Now I say that to say this, unless you are a first responder, the chances of you being with your ASK are very slim, and by being with the ASK, I mean on your person, or next to you. I am not saying that you shouldn’t be prepared, as that is something that you should always be. I’m simply saying, that if you are in a location that is victim to a mass shooting, terrorist attack, or a mass casualty situation where you need an ASK, by time that you go to where ever it is stored, and get back into the action, either the shooter will have killed him/herself, or been killed by someone else, or the police will start pouring into the scene. This also presents another valid point to the equations. When police arrive, they will be looking for the shooter, and unless you are off duty law enforcement with proper ID panels on your armor, or are wearing something that designates you as a good guy, you run a 99.9% chance of being engaged by responding officers.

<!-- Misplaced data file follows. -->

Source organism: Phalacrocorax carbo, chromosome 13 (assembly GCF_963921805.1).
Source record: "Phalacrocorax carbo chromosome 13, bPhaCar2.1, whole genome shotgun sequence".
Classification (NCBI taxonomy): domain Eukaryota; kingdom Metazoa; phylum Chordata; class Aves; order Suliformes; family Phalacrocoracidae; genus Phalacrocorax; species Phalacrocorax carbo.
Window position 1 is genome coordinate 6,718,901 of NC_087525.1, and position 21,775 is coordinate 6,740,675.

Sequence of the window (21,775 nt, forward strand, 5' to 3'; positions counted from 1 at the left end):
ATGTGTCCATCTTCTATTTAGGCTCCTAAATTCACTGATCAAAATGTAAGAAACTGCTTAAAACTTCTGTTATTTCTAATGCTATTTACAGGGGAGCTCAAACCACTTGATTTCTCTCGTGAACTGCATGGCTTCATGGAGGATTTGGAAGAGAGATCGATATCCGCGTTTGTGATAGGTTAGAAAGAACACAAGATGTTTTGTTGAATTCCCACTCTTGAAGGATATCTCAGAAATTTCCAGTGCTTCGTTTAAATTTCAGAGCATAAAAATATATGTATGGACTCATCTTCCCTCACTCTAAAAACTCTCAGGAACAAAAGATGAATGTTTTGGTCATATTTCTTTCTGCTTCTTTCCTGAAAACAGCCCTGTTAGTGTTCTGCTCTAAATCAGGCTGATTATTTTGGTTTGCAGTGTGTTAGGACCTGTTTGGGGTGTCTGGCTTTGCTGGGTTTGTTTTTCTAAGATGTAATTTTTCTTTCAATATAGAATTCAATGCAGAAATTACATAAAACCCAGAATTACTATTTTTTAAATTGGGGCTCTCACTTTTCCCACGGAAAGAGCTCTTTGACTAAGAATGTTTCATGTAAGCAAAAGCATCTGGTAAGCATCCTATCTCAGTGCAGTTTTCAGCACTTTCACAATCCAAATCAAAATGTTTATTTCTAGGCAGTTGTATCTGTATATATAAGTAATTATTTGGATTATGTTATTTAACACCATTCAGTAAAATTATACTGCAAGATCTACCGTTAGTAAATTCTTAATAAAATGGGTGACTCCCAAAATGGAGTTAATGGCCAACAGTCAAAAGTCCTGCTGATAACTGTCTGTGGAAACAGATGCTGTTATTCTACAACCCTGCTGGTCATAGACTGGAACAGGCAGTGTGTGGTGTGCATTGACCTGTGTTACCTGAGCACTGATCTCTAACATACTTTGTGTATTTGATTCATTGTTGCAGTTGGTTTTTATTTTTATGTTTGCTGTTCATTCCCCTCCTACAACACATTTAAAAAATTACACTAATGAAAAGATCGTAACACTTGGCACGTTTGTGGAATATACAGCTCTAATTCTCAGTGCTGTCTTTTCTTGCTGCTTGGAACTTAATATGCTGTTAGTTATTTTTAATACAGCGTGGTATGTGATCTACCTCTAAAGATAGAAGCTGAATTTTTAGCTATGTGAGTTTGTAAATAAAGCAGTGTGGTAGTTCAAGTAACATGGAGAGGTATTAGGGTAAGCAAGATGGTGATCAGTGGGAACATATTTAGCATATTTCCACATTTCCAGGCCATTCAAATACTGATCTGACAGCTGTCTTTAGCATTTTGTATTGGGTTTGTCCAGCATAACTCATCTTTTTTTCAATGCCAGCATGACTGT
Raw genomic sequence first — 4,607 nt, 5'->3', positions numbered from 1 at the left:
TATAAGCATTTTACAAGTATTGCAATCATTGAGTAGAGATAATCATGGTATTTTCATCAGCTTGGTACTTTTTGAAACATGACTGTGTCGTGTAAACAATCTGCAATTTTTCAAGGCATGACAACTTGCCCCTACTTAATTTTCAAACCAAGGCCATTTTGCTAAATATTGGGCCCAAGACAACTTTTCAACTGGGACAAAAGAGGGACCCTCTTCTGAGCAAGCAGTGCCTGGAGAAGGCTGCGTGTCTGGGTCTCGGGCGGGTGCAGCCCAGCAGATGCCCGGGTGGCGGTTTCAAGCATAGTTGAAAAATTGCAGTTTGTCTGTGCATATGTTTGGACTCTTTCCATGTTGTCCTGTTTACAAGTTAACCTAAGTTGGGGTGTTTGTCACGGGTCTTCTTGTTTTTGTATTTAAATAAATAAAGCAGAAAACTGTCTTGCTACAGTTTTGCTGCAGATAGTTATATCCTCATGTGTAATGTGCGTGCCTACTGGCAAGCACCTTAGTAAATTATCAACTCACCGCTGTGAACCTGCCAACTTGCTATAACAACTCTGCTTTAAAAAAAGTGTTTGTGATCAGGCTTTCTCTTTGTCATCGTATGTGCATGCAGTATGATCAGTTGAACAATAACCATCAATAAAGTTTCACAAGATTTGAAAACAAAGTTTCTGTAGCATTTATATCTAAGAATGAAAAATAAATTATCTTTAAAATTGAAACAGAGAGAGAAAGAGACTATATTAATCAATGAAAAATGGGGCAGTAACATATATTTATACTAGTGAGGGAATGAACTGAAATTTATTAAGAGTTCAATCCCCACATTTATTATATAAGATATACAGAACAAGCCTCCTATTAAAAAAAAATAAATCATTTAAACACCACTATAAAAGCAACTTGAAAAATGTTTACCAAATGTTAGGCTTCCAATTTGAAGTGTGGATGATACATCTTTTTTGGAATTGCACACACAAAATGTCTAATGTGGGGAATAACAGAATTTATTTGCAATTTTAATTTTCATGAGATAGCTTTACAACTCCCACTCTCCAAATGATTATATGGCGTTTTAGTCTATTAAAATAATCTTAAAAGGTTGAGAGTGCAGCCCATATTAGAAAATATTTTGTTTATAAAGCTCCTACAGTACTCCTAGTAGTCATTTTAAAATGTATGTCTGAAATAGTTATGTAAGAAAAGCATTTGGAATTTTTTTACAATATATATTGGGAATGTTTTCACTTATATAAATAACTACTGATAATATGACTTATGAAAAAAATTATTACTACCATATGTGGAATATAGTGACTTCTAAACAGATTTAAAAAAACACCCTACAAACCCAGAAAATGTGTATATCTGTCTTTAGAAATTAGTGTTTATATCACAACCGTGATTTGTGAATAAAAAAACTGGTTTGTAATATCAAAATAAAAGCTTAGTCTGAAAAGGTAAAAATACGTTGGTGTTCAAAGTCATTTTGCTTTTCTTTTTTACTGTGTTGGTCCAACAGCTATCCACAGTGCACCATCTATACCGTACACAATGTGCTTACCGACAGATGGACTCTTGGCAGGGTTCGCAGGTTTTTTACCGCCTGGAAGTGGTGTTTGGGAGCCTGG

The best plan for a course of action for being involved with an active shooter situation, is to be prepared with what is on your persons if or when the shooting starts. Running out to your vehicle through the crowd of people running away as well, plus fighting the current when coming back into the area makes an ASK anywhere other than on your person, a waste of time. Even on my days off where I am not with my ASK, I carry extra items on me just in case I run into an active shooter or mass casualty (mass cal) situation. I always always always carry my Glock 9mm on me, could be my duty gun, a Glock 17, or my off duty gun Glock 19. I always have at least 3 spare 17 round mags to go with that Glock. I always have a small pocket sized personal med kit in my pockets, and a pair of handcuffs. The last thing I do, is I minimize my time in the areas that are most common for a mass cal, and for the time I am there I watch the people around me (old job habit). This is where you as a non first responder can come into play as well. If something pops off, you can either be in the starting area, not close enough to engage, or be completely outside. In a mall, I would not engage the shooter unless you have a perfectly clear uninterrupted sight picture, which means that there are no people running between you and the shooter. Other than that, get as many people near you into a store, tell the store associates to close the mall access gate, and get all those people into the back of the store, or even to the main exit from that store, and yes all mall stores have a rear exit door. During this time, try to get a head count if possible, collect as much data that you can, from the sound of the gun, whether it be a rifle, pistol, shotgun etc, the general location of those shots, and if possible, what the shooter looks like and last known location. Now, 911 will be flooded with calls about the shooting, so if you do not have any useful information, such as shooter description, or shooter location do NOT call 911 unless you cannot exit the building and get outside. If that is the case, call the non emergency number, advise them that you and x amount of people are in a store (give stores name), and that y’all are in the back of the store with the main gate closed, and that y’all will be there until advised further notice or advisory. At this point, it will be your job to act as a leader to those people, to try to calm them from their panicked state, and to keep them as quiet as possible. I suggest doing this by just talking to them, about anything not related to their family, or the mall. “So how about them Seminoles?” This will help keep their mind off the situation at hand, even if for a few minutes. Now, here is the catch 22 to being in a store where for some reason, your exit at the rear of the store id blocked. If the shooter comes to your store, and can hear people in the back, he / she will want to gain entry to the store. Therefore keeping the people around you as quiet as possible is key. Of course this is easier said than done. Try your best to get out of the building as fast and efficiently possible. If the shooter makes entry into your store, and you can safely engage the shooter with your firearm, then doing such or not doing such is your choice.